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I have two children age 6 and 8. In good weather we often ride 10 or 20 miles in a day to school and misc activities. I'd like to get them city / commuter bikes but almost all of the kids bikes I can find are BMX, MTB, or beach cruiser.

However we mostly ride on paved surfaces and these styles aren't as efficient as a hybrid or 3 speed with narrower, higher pressure tires. I'd also like them to have fenders, racks, and water bottles. But I can't find such bikes at stores I've visited in the US or online.

What type of bike would be a good city commuter bike for kids? I am happy to extensively modify what is available, but am not sure where the best place to start would be.

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    No mention of price, but it is possible to get 24", 26" and 650B road racing bikes designed for kids from the major manufacturers. These would be a good starting point as they are light (kids bikes are mostly way to heavy). – mattnz May 24 '17 at 5:00
  • How old/tall are your kids? I recently picked up an adult small for my 11 year old. Moving up to the adult bikes as soon as they are tall enough will open up a whole bunch of options. But don't try to force them into a bike that's too big for them. – Kibbee May 24 '17 at 10:31
  • I have great success with the BikeStar (on amazon) line for 16" bikes. For 20" I went with Islabikes. – BPugh May 24 '17 at 15:26
  • @Kibbee 6 and 8 – David LeBauer May 24 '17 at 15:31
  • Kids hybrid style bikes (rigid, hybrid/street tires) are now pretty common in the US. Check out the Diamondback ones for example. – Nathan Knutson May 24 '17 at 22:22
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So, if your kids are like most, they are going to be hard on bikes. They will jump off curbs, do wheelies, and likely toss them to the ground when they dismount. I recommend something that will take a bit of abuse. A bmx will take a beating but it is an awful commuter bike. Beach cruisers are not much better - and they won't take the abuse.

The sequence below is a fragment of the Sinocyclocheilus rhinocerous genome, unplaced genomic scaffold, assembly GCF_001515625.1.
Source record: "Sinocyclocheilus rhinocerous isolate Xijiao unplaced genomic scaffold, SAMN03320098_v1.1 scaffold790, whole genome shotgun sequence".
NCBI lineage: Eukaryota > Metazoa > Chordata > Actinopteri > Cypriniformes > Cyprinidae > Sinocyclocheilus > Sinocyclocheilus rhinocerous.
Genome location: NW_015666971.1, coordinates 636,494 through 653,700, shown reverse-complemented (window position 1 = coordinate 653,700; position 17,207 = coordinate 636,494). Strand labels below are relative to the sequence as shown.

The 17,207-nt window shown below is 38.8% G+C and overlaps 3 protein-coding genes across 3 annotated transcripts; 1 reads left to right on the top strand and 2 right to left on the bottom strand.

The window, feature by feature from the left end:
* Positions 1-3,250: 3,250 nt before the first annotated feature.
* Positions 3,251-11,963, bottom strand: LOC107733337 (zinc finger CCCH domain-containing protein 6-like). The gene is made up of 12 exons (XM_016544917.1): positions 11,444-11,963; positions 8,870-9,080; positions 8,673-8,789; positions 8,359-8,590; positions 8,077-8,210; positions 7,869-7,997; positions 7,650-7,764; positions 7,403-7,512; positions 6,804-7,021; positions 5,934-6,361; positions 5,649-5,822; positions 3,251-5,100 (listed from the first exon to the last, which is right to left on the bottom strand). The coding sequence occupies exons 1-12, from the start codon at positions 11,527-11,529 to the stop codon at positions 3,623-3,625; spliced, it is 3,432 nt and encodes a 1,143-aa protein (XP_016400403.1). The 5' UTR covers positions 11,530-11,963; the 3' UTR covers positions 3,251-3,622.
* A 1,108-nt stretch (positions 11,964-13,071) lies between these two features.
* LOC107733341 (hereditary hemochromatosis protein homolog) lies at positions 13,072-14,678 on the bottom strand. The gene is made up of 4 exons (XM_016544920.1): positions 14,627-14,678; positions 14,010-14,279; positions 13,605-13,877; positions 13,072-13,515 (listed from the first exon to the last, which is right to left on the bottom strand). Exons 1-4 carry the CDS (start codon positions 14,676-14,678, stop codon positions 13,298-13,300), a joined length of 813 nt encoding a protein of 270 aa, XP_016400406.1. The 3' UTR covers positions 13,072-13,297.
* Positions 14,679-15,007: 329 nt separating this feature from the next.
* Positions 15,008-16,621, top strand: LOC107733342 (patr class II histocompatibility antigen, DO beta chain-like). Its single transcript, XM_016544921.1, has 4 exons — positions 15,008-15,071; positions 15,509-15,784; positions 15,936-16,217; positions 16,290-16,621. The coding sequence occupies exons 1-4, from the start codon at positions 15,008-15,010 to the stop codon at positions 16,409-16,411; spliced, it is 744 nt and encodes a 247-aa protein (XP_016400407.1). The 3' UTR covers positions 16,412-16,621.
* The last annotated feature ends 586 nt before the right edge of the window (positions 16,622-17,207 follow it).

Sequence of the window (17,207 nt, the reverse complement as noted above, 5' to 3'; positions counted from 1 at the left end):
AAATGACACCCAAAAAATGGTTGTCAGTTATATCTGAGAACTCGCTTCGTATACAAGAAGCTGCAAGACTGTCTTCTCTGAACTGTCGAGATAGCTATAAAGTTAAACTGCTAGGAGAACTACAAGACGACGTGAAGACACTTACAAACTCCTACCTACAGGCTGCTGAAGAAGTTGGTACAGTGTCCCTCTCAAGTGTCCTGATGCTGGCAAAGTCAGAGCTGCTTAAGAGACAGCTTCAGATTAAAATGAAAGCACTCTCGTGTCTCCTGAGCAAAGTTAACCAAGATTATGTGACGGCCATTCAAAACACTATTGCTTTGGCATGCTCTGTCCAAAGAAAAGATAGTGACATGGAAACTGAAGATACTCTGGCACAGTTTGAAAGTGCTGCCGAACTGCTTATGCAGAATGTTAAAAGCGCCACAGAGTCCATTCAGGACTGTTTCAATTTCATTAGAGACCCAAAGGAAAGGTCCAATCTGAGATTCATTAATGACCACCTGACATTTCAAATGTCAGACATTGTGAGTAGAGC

I recommend a hard tail mountain bike for most kids. A hard tail is one with only suspension in the front. You will want to make a single change to it, put on some slick road tires. A slick tire mountain bike can be fast, I recently had one fly by me on a 100-mile ride (and I am pretty fast)

A hard tail is a great choice because it is cheaper, lighter, and easier to maintain than one with suspension in the back as well. You can often find them for a good price used. They will accept all of the accessories that you mention.

Whatever you do, don't buy one from a department store. A used quality bike will be much better than a brand new one from a box store any day of the week.

You will need help finding a good one, quality varies a lot. Look for brands like specialized, giant, trek, Santa Cruz, though there are many others. Stop by your local bike shop and ask if they have one used, or bring in some ads from Craig's list. If you start by saying "I would like to get a bike and have you service it", they will be apt to help you more.